Why come for outpatient Counseling for Mental Health?
Most referrals are for problems related to mood (depression, sadness, loneliness), anxiousness (anxiety, fear, panic attacks), behavior (ADHD, truancy, delinquency, violence, etc.), and substance abuse (alcohol, drugs, other addictive behaviors). Often, referrals are for a combination of all of the above. These problems are significant enough to interfere with relationships and daily functioning at work and school.
Who usually comes to therapy?
Referrals often identify themselves as the client and are voluntarily asking for help. Other times, family members make referrals for problems presented by individuals in the family. Finally, referrals are made from courts, Employee Assistance Programs, or other public agencies ordering therapy.
Adults (18 and over) determine who is involved in treatment. If the problem is relational, i.e., couples or parent-child conflict, it usually makes sense to involve all parties involved in the conflict. Both the therapist and the client determine how they are involved. This could involve individual therapy, couples therapy, or family therapy. If the situation requires collaboration with medical or legal professionals, this will be done only with the client’s permission.
When the difficulty is related to children or youth (under 18), the parents or custodians determine who is involved in treatment. A decision as to what approach to utilize is a joint decision between the therapist, parents/custodians, and youth, depending on age and development. Treatment would likely include both individual and family therapy. If the situation requires collaboration with medical or legal professionals, this will be done only with the parent’s/custodian’s permission.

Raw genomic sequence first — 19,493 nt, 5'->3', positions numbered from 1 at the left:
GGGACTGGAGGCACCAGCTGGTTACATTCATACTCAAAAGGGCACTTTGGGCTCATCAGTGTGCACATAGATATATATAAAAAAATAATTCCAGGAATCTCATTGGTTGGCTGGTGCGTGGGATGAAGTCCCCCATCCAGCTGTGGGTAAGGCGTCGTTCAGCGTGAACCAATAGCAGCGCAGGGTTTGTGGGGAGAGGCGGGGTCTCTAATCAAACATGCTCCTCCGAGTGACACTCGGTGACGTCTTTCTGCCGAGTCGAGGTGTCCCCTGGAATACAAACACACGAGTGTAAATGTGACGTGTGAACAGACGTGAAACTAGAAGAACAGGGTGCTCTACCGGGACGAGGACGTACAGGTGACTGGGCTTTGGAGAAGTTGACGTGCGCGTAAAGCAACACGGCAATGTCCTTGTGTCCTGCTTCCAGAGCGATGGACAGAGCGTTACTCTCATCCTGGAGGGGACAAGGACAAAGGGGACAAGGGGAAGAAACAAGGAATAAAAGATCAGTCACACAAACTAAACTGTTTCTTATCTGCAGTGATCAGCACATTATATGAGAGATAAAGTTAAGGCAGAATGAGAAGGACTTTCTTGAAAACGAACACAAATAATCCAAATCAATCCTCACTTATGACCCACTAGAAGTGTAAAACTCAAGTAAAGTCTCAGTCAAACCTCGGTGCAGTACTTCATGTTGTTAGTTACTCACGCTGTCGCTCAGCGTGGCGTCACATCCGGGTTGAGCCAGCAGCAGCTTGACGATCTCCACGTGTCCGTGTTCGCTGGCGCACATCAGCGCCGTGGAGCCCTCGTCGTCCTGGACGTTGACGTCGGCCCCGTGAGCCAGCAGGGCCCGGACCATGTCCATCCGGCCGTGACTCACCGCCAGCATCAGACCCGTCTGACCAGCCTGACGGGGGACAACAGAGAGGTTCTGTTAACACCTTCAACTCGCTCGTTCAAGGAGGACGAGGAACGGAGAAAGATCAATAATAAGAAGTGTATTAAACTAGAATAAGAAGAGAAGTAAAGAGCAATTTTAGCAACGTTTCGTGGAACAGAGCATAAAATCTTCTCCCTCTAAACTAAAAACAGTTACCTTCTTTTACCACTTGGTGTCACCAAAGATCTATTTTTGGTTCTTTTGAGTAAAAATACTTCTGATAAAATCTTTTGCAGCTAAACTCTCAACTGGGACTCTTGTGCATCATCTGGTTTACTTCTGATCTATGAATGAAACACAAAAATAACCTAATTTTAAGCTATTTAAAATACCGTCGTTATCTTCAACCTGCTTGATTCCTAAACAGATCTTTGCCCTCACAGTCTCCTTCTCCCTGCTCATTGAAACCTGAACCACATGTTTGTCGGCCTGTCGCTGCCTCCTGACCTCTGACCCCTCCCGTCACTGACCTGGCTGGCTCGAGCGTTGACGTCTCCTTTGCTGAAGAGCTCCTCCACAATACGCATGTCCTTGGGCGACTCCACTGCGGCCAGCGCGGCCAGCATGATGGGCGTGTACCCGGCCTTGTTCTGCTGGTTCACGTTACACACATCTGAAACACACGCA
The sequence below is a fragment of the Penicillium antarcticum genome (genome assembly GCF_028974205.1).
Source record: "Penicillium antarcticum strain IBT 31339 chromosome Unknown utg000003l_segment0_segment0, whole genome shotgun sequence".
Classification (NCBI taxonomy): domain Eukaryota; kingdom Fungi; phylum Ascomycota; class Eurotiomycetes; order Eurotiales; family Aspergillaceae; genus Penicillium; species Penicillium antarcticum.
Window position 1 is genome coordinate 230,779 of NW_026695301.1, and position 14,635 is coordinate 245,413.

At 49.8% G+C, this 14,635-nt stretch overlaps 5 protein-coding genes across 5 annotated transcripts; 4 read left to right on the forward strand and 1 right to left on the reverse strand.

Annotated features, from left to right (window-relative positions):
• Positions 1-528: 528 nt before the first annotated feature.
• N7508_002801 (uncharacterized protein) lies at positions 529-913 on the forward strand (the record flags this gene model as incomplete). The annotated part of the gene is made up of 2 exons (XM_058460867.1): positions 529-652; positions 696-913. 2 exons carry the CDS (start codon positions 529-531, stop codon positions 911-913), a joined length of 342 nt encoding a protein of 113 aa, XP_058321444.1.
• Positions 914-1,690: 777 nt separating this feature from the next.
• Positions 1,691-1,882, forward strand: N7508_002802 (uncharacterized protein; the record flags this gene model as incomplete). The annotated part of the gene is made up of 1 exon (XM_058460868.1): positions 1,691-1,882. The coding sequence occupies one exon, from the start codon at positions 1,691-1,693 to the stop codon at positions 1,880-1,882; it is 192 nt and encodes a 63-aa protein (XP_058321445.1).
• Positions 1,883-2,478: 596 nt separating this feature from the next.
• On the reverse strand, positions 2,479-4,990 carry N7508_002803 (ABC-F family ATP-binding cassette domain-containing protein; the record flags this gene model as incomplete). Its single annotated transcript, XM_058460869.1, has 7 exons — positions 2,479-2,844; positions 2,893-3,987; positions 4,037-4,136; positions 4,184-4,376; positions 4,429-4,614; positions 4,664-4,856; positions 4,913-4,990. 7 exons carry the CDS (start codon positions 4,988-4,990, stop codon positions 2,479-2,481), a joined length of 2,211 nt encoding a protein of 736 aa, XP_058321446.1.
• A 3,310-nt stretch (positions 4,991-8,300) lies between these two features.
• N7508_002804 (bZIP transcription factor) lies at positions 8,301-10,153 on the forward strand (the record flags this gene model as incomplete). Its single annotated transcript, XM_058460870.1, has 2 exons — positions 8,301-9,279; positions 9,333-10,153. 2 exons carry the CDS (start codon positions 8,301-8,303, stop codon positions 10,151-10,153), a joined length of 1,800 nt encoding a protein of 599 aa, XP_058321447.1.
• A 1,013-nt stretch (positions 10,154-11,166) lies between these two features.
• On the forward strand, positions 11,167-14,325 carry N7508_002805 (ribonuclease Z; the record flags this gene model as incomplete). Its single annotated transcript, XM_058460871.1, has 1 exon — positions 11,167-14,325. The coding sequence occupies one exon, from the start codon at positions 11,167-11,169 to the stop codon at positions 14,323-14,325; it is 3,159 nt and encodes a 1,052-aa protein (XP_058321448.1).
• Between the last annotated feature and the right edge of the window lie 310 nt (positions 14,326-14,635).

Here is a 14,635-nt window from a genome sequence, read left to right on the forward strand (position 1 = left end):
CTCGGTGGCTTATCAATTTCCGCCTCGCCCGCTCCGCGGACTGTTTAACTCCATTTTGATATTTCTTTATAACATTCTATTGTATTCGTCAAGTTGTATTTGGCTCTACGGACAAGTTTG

What does “strength-based” therapy mean?
Client families often assume that therapy means identifying the cause or diagnosis of problems. Therapists that are “strength based” focus equally or more on identifying the client strengths, successes, and history of recovering successfully from difficulties.
The core belief is that the clients bring with them the capacity to change and successfully meet their goals. Therapy is about helping clients identify and access these strengths.
Will you be giving me a diagnosis?
If you are utilizing your insurance, a diagnosis is required for reimbursement. Just as in your medical coverage, a diagnostic code will be submitted that is recognized and covered by your insurance. You should talk with your therapist about this if it is a concern. They will share any and all information with you that you need.
Do you prescribe medication?
Yes! We have a Psychiatric Mental Health Nurse Practitioner (PMHNP) on staff. She is credentialed with most insurance companies and Medicaid. Colleen Blair Michel can discuss and evaluate your medication needs. She is also able to help manage your medications over time.
How do I choose a therapist?
Research tells us that the single most important component in successful therapy is the client-therapist relationship. Use our website to review information about our therapists. Sometimes, clients will schedule 15 minutes with a therapist to talk directly and assess for themselves if it is a comfortable fit. It is okay to shop around. Ask questions.